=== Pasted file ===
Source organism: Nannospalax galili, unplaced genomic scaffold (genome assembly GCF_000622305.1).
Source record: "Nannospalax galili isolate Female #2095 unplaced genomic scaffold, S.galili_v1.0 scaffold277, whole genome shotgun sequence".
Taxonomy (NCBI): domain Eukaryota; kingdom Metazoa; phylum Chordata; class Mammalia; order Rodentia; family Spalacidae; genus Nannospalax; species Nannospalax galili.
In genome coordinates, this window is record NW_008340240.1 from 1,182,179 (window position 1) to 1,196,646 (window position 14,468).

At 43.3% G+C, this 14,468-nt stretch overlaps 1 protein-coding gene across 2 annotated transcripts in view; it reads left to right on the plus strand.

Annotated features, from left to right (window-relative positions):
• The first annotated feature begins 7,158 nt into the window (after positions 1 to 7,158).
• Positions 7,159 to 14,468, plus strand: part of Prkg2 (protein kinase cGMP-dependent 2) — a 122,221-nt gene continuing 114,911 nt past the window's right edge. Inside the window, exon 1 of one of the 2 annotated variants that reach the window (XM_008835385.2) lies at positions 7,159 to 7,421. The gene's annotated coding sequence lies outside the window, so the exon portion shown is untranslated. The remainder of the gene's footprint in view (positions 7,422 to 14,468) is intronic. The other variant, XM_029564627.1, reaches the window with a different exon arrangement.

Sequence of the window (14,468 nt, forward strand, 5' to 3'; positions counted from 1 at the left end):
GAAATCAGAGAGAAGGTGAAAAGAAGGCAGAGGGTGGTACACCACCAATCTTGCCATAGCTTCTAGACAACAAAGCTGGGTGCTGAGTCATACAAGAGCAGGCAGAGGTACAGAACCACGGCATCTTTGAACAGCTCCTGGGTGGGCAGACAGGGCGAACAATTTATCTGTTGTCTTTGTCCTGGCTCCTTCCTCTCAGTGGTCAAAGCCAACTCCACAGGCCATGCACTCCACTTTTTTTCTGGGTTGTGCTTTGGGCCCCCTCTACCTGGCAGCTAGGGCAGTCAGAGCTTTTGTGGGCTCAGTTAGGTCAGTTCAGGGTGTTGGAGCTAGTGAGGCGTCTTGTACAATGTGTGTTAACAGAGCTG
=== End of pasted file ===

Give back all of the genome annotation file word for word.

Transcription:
Source organism: Nannospalax galili, unplaced genomic scaffold (genome assembly GCF_000622305.1).
Source record: "Nannospalax galili isolate Female #2095 unplaced genomic scaffold, S.galili_v1.0 scaffold277, whole genome shotgun sequence".
Taxonomy (NCBI): domain Eukaryota; kingdom Metazoa; phylum Chordata; class Mammalia; order Rodentia; family Spalacidae; genus Nannospalax; species Nannospalax galili.
In genome coordinates, this window is record NW_008340240.1 from 1,182,179 (window position 1) to 1,196,646 (window position 14,468).

At 43.3% G+C, this 14,468-nt stretch overlaps 1 protein-coding gene across 2 annotated transcripts in view; it reads left to right on the plus strand.

Annotated features, from left to right (window-relative positions):
• The first annotated feature begins 7,158 nt into the window (after positions 1 to 7,158).
• Positions 7,159 to 14,468, plus strand: part of Prkg2 (protein kinase cGMP-dependent 2) — a 122,221-nt gene continuing 114,911 nt past the window's right edge. Inside the window, exon 1 of one of the 2 annotated variants that reach the window (XM_008835385.2) lies at positions 7,159 to 7,421. The gene's annotated coding sequence lies outside the window, so the exon portion shown is untranslated. The remainder of the gene's footprint in view (positions 7,422 to 14,468) is intronic. The other variant, XM_029564627.1, reaches the window with a different exon arrangement.

Sequence of the window (14,468 nt, forward strand, 5' to 3'; positions counted from 1 at the left end):
GAAATCAGAGAGAAGGTGAAAAGAAGGCAGAGGGTGGTACACCACCAATCTTGCCATAGCTTCTAGACAACAAAGCTGGGTGCTGAGTCATACAAGAGCAGGCAGAGGTACAGAACCACGGCATCTTTGAACAGCTCCTGGGTGGGCAGACAGGGCGAACAATTTATCTGTTGTCTTTGTCCTGGCTCCTTCCTCTCAGTGGTCAAAGCCAACTCCACAGGCCATGCACTCCACTTTTTTTCTGGGTTGTGCTTTGGGCCCCCTCTACCTGGCAGCTAGGGCAGTCAGAGCTTTTGTGGGCTCAGTTAGGTCAGTTCAGGGTGTTGGAGCTAGTGAGGCGTCTTGTACAATGTGTGTTAACAGAGCTG